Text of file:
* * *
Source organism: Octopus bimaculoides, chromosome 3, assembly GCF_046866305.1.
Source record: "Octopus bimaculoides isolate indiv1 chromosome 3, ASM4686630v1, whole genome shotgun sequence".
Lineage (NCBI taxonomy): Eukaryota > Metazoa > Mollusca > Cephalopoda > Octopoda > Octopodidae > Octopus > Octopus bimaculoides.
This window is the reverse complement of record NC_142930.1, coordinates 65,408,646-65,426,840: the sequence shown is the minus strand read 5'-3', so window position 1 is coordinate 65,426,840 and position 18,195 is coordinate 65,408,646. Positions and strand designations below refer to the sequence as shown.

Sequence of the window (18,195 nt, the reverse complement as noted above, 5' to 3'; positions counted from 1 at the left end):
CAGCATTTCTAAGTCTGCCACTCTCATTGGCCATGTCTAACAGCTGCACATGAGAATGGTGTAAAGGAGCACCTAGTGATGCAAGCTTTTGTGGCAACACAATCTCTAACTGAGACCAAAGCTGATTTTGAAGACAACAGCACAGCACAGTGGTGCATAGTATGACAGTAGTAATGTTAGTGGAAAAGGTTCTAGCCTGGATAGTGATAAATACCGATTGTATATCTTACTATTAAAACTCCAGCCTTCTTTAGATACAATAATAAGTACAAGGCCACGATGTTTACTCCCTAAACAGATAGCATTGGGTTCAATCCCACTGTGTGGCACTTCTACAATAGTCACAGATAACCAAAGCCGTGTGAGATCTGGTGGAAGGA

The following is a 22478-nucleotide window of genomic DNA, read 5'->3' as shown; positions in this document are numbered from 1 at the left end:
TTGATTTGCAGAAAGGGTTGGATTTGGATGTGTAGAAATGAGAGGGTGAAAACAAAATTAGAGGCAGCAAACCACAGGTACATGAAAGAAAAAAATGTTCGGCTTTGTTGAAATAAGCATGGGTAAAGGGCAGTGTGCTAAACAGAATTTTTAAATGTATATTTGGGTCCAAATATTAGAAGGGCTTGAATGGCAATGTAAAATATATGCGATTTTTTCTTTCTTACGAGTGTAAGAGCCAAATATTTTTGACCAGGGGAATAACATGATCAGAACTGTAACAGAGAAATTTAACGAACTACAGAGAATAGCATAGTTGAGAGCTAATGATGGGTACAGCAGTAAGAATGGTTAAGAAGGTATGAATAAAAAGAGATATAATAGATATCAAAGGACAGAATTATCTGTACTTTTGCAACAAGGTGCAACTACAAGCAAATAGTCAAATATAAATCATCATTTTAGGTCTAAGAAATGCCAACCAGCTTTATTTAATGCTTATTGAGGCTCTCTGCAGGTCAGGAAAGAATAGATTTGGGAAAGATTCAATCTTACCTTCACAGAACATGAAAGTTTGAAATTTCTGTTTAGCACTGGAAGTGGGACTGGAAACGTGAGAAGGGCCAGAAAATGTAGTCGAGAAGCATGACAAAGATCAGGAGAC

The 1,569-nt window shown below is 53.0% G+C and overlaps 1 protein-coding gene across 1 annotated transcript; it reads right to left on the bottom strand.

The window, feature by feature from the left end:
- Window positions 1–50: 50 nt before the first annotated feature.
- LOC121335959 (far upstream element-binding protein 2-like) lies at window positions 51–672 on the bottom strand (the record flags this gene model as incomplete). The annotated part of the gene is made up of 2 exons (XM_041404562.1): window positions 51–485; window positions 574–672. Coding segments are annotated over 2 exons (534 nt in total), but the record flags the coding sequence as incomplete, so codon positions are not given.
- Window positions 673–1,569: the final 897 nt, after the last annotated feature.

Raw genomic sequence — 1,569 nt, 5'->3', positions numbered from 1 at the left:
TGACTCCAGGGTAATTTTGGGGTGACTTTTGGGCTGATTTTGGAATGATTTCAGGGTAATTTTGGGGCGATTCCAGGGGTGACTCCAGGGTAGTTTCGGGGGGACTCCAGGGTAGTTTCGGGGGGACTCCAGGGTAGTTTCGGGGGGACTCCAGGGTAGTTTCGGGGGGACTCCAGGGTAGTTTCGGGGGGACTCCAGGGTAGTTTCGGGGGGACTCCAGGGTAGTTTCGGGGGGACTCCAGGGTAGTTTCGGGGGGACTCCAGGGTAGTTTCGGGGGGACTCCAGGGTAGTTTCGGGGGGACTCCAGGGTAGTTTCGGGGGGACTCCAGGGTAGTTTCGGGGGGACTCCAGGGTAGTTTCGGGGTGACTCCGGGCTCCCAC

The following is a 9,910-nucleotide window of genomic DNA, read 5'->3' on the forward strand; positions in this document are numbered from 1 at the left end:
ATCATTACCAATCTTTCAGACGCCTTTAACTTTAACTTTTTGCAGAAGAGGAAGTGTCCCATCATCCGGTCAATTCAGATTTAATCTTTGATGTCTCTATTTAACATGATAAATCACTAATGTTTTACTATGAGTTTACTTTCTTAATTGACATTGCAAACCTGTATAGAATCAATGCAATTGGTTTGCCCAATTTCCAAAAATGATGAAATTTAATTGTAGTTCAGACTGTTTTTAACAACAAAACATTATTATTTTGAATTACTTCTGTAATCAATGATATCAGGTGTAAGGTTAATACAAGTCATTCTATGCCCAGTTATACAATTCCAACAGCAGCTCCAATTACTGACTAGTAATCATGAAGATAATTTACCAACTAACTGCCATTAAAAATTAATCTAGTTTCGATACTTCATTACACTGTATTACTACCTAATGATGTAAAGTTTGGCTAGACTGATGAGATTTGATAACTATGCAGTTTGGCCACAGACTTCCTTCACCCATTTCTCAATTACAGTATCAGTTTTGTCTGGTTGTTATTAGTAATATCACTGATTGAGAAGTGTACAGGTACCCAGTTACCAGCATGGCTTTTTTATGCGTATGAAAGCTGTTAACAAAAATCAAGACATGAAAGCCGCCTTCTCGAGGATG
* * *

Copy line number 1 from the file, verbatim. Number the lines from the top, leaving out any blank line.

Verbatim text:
Source organism: Octopus bimaculoides, chromosome 3, assembly GCF_046866305.1.